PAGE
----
Restorative justice and how it can help victims and perpetrators
Victims of burglary often speak of the emotional and psychological impact of burglary as well as the financial loss. They often feel unsafe in their homes, bereft at the loss of items of sentimental value and angry that someone felt they could invade their space and take things that don’t belong to them. You can see from this previous post that 60% of burglary victims never feel safe again, 25% feel they have to move home and 20% said they didn’t feel comfortable being in their house on their own.
So would it make you feel better to meet the person that burgled you face to face? Would you like to ask them why they did it? Do you want them to know what impact their actions have had on you?
Restorative justice is a system that brings together the victims of crime and the perpetrators of that crime. According to the Restorative Justice Council it brings both parties “into communication, enabling everyone affected by a particular incident to play a part in repairing the harm and finding a positive way forward.”
For many victims, it can help the healing process to gain more of an insight into the incident and take away some of the mystery, and therefore the fear. The Restorative Justice Council has several case studies on its website relating to burglary victims meeting the person who burgled their home.
Ed said “The conference definitely helped me to move on – it was a valuable experience. It made both of us less worried that we’d been targeted, but it also concluded some of the emotional aspects – it closed a chapter for us. It offers emotional closure.”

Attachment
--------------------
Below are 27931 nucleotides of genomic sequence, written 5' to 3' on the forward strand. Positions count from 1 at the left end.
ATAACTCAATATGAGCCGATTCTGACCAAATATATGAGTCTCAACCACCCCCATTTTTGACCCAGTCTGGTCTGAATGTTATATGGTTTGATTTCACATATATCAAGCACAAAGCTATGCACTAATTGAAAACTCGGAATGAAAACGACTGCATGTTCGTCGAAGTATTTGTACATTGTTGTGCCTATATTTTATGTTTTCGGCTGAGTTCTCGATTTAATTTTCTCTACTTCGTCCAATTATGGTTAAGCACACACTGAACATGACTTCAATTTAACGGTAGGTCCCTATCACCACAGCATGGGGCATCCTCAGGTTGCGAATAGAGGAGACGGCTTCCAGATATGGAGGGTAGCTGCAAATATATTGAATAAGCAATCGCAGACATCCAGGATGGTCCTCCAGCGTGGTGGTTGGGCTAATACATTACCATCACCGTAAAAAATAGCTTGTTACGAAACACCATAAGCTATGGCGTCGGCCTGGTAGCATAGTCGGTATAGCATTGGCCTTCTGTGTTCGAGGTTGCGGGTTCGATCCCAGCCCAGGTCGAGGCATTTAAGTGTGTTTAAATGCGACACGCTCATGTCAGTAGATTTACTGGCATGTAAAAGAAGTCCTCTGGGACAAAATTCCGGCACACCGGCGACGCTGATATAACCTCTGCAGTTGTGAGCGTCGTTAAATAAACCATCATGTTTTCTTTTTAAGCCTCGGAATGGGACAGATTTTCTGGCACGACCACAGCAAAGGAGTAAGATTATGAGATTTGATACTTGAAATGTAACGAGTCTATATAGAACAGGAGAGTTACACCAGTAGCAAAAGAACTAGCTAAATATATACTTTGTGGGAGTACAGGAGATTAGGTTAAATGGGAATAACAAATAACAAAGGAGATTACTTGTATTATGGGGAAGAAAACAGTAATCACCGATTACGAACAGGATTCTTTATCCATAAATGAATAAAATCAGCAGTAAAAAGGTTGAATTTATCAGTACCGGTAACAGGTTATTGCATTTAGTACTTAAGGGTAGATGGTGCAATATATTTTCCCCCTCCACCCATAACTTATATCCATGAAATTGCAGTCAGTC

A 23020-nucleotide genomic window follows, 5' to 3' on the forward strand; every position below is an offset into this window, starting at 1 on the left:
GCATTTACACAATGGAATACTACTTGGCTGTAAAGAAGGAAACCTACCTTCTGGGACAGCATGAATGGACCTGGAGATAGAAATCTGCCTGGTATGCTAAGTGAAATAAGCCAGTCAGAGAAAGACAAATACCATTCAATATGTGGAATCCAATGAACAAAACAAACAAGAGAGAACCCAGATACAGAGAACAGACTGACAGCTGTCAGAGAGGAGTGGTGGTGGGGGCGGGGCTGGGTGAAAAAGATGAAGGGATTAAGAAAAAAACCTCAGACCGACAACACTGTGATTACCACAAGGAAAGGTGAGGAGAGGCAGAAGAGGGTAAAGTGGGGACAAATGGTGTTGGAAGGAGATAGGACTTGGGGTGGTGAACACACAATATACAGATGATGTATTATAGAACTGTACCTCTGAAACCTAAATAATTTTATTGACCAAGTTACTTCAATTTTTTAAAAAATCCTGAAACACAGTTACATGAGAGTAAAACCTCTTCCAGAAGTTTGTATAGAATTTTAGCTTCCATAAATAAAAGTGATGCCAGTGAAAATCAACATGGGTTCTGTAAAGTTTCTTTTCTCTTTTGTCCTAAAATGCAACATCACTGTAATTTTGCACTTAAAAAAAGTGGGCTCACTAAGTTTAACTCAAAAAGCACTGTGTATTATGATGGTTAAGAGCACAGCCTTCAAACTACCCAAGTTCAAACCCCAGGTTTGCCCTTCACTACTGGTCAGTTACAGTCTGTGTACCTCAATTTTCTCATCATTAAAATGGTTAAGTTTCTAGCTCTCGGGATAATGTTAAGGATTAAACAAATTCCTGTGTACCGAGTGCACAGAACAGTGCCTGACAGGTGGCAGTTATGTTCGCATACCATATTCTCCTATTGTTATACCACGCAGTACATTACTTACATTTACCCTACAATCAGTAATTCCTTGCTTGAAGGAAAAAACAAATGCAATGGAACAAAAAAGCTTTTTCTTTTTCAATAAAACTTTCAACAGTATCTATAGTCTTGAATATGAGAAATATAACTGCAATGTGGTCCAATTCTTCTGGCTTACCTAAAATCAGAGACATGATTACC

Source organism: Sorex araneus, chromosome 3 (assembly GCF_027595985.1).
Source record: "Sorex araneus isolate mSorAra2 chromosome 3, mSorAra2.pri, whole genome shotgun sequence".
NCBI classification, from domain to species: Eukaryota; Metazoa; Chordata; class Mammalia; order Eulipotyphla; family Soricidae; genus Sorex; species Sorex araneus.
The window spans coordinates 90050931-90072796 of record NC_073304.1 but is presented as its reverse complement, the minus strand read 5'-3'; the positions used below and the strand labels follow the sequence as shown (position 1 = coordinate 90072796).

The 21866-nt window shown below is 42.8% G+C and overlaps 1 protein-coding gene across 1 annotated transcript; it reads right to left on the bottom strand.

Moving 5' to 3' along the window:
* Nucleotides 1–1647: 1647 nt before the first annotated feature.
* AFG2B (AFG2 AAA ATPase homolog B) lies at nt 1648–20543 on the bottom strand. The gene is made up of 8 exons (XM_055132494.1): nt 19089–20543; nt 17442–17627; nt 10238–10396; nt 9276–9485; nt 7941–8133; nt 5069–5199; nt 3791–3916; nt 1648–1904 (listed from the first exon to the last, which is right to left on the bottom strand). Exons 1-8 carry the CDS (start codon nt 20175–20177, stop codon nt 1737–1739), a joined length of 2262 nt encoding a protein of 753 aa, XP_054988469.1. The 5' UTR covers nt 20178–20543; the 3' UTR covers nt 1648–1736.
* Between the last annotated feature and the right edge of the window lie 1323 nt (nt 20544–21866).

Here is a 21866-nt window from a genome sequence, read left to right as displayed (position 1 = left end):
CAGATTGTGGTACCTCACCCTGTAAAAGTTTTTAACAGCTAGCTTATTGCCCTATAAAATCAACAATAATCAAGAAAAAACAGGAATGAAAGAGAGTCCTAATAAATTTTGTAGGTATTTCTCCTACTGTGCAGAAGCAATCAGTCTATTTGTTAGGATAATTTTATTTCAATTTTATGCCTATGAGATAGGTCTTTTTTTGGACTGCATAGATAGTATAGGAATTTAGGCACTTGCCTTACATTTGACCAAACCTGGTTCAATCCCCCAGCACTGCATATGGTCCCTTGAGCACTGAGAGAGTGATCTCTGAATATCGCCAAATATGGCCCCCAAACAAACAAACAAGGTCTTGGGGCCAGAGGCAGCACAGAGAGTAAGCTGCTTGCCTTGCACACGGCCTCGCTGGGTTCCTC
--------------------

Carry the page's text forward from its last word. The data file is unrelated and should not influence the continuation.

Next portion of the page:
Viv said “I needed to make him realise what it had been like for us. Restorative justice was the right way for us to help Jack see what he’d done and steer him in a better direction.” For her it was about getting the young man who burgled her home to understand what he’d done and give him a reason to make better choices.
While certainly, a key objective of restorative justice is to help victims deal with what’s happened, the process also aims to help the perpetrator as well. It helps them to see how their crimes have affected people in a very direct way. Feeling genuine remorse can be a very effective deterrent to committing further crime.
Kelvin got involved in drugs at a young age and this led to him committing multiple burglaries. He was eventually caught and served 7 months in prison. He was then offered the opportunity to meet some of his victims. He said “Every time, it kind of broke me, but it made me as well. I was looking in their eyes and thinking I don’t know these people, they don’t know me, they’ve never done anything wrong in life, as far as I can tell, and I’ve taken their things. I tried to give them the best explanation I could, and apologise for what I’d done.”
See all Restorative Justice Council’s case studies here.
In the security business we speak to a lot of people who have been victims of break ins (because many don’t take security precautions until something happens) so we understand a little of the impact that it can have. While we would always advocate preventative measures, it’s good to know that there are systems in place to help deal with the emotional aftermath of a burglary.